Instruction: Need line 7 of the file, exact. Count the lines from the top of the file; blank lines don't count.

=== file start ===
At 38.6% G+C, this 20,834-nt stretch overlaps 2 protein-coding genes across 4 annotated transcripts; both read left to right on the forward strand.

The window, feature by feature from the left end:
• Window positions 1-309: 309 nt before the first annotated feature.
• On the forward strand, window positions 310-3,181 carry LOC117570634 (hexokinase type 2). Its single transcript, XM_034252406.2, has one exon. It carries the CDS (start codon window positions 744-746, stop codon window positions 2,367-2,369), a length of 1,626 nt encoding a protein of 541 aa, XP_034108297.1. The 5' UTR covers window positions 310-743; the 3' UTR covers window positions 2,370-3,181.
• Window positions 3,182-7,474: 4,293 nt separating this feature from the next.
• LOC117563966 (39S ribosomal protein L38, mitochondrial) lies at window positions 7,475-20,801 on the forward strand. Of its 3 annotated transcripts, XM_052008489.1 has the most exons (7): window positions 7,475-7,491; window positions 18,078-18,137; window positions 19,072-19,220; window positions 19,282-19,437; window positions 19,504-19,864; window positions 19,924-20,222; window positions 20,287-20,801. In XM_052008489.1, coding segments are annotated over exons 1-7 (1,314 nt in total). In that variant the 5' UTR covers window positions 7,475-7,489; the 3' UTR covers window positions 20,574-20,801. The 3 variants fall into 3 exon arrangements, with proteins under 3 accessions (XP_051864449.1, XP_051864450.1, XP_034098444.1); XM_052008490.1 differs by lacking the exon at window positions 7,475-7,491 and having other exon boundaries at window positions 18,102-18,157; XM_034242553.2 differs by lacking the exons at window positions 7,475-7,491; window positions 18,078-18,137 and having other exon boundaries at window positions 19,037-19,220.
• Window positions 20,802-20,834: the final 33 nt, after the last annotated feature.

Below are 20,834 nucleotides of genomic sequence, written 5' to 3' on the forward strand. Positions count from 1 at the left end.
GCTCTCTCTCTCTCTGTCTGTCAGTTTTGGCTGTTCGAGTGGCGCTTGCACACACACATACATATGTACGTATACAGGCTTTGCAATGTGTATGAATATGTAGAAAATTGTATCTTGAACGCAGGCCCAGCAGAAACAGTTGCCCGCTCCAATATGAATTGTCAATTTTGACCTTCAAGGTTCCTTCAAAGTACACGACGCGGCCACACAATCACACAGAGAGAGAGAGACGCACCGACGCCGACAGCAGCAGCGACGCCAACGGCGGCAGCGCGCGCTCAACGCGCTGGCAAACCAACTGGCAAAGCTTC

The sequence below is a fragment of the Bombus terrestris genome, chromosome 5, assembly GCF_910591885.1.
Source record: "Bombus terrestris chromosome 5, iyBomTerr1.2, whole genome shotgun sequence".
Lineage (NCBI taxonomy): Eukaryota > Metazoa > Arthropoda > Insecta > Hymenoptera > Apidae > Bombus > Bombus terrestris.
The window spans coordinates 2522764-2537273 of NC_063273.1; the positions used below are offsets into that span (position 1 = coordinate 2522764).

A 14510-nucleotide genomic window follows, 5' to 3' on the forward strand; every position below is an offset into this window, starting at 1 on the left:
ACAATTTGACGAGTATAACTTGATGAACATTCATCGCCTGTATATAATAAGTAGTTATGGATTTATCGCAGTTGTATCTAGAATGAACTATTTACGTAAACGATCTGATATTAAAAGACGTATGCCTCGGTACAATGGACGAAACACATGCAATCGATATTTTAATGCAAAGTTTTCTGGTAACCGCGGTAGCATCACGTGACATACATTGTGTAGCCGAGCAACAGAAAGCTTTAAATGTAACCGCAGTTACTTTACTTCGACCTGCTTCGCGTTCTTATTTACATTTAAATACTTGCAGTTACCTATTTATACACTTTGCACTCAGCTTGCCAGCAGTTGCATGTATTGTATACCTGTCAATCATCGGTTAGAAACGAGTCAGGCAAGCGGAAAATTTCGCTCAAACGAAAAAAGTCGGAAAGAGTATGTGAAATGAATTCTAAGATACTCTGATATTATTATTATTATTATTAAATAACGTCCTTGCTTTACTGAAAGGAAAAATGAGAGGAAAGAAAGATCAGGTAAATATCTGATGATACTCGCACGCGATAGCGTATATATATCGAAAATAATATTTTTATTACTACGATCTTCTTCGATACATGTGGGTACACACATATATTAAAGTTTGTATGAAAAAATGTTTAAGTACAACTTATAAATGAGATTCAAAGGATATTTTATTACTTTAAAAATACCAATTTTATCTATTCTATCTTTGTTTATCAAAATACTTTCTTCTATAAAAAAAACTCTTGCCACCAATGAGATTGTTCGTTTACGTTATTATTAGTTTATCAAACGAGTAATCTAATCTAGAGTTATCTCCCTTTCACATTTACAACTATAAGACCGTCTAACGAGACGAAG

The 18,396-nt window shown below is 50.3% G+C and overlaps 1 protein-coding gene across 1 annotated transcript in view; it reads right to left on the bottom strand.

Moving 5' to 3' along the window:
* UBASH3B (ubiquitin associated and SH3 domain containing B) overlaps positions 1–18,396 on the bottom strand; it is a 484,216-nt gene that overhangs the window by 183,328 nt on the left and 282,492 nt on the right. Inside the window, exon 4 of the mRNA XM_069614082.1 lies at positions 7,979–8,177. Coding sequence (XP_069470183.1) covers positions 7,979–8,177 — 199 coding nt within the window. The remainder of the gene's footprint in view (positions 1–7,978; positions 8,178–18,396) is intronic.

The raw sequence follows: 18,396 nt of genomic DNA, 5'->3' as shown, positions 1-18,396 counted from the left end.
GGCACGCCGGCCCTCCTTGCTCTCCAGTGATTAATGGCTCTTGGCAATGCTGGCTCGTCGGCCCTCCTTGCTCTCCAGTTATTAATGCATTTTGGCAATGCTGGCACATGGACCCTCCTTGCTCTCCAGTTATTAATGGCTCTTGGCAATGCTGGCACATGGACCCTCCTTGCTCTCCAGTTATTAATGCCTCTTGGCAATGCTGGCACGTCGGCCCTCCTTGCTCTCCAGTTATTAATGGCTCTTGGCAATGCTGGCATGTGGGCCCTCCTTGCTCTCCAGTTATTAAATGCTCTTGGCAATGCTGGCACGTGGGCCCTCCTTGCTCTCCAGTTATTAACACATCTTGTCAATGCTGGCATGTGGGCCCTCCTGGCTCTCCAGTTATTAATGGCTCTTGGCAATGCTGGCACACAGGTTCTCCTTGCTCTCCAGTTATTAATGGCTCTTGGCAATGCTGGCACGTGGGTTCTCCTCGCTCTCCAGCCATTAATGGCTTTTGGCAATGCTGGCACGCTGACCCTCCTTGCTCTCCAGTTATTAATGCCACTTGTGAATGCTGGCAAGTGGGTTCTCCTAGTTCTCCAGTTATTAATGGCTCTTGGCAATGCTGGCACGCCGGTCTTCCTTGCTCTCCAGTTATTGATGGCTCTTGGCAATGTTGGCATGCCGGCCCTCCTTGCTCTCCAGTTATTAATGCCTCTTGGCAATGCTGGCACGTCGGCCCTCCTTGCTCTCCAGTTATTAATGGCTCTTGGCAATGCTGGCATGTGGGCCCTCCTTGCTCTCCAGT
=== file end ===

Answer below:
• Window positions 20,802-20,834: the final 33 nt, after the last annotated feature.